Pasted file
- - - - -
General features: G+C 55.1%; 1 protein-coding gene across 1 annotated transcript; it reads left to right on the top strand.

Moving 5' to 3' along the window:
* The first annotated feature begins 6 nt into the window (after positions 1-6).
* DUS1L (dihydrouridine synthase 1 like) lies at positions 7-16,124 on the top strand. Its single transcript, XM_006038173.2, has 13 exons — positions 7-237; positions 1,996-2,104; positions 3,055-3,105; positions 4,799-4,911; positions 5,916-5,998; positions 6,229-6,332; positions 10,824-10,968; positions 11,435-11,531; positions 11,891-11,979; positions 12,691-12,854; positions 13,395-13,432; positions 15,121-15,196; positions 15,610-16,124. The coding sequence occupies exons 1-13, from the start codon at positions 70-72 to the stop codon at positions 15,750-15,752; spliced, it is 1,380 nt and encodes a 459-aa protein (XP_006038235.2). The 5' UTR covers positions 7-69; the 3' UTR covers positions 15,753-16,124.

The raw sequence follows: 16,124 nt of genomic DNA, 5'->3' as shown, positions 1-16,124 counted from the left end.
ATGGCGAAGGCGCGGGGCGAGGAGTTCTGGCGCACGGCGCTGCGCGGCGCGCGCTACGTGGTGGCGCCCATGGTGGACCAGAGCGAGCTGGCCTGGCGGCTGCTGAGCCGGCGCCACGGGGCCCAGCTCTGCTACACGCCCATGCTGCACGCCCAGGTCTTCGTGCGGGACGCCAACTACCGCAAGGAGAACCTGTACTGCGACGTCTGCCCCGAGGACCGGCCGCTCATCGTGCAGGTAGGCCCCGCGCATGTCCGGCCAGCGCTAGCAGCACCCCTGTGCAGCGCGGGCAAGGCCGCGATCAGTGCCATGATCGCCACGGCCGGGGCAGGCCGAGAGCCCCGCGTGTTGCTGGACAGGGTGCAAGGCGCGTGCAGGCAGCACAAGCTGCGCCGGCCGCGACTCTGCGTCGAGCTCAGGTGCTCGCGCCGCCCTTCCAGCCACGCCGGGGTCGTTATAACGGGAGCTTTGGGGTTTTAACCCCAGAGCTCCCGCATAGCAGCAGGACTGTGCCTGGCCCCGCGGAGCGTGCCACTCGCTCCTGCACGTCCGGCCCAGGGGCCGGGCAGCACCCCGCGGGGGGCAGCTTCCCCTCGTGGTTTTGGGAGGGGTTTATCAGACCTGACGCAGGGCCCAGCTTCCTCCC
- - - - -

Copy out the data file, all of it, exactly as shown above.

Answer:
General features: G+C 55.1%; 1 protein-coding gene across 1 annotated transcript; it reads left to right on the top strand.

Moving 5' to 3' along the window:
* The first annotated feature begins 6 nt into the window (after positions 1-6).
* DUS1L (dihydrouridine synthase 1 like) lies at positions 7-16,124 on the top strand. Its single transcript, XM_006038173.2, has 13 exons — positions 7-237; positions 1,996-2,104; positions 3,055-3,105; positions 4,799-4,911; positions 5,916-5,998; positions 6,229-6,332; positions 10,824-10,968; positions 11,435-11,531; positions 11,891-11,979; positions 12,691-12,854; positions 13,395-13,432; positions 15,121-15,196; positions 15,610-16,124. The coding sequence occupies exons 1-13, from the start codon at positions 70-72 to the stop codon at positions 15,750-15,752; spliced, it is 1,380 nt and encodes a 459-aa protein (XP_006038235.2). The 5' UTR covers positions 7-69; the 3' UTR covers positions 15,753-16,124.

The raw sequence follows: 16,124 nt of genomic DNA, 5'->3' as shown, positions 1-16,124 counted from the left end.
ATGGCGAAGGCGCGGGGCGAGGAGTTCTGGCGCACGGCGCTGCGCGGCGCGCGCTACGTGGTGGCGCCCATGGTGGACCAGAGCGAGCTGGCCTGGCGGCTGCTGAGCCGGCGCCACGGGGCCCAGCTCTGCTACACGCCCATGCTGCACGCCCAGGTCTTCGTGCGGGACGCCAACTACCGCAAGGAGAACCTGTACTGCGACGTCTGCCCCGAGGACCGGCCGCTCATCGTGCAGGTAGGCCCCGCGCATGTCCGGCCAGCGCTAGCAGCACCCCTGTGCAGCGCGGGCAAGGCCGCGATCAGTGCCATGATCGCCACGGCCGGGGCAGGCCGAGAGCCCCGCGTGTTGCTGGACAGGGTGCAAGGCGCGTGCAGGCAGCACAAGCTGCGCCGGCCGCGACTCTGCGTCGAGCTCAGGTGCTCGCGCCGCCCTTCCAGCCACGCCGGGGTCGTTATAACGGGAGCTTTGGGGTTTTAACCCCAGAGCTCCCGCATAGCAGCAGGACTGTGCCTGGCCCCGCGGAGCGTGCCACTCGCTCCTGCACGTCCGGCCCAGGGGCCGGGCAGCACCCCGCGGGGGGCAGCTTCCCCTCGTGGTTTTGGGAGGGGTTTATCAGACCTGACGCAGGGCCCAGCTTCCTCCC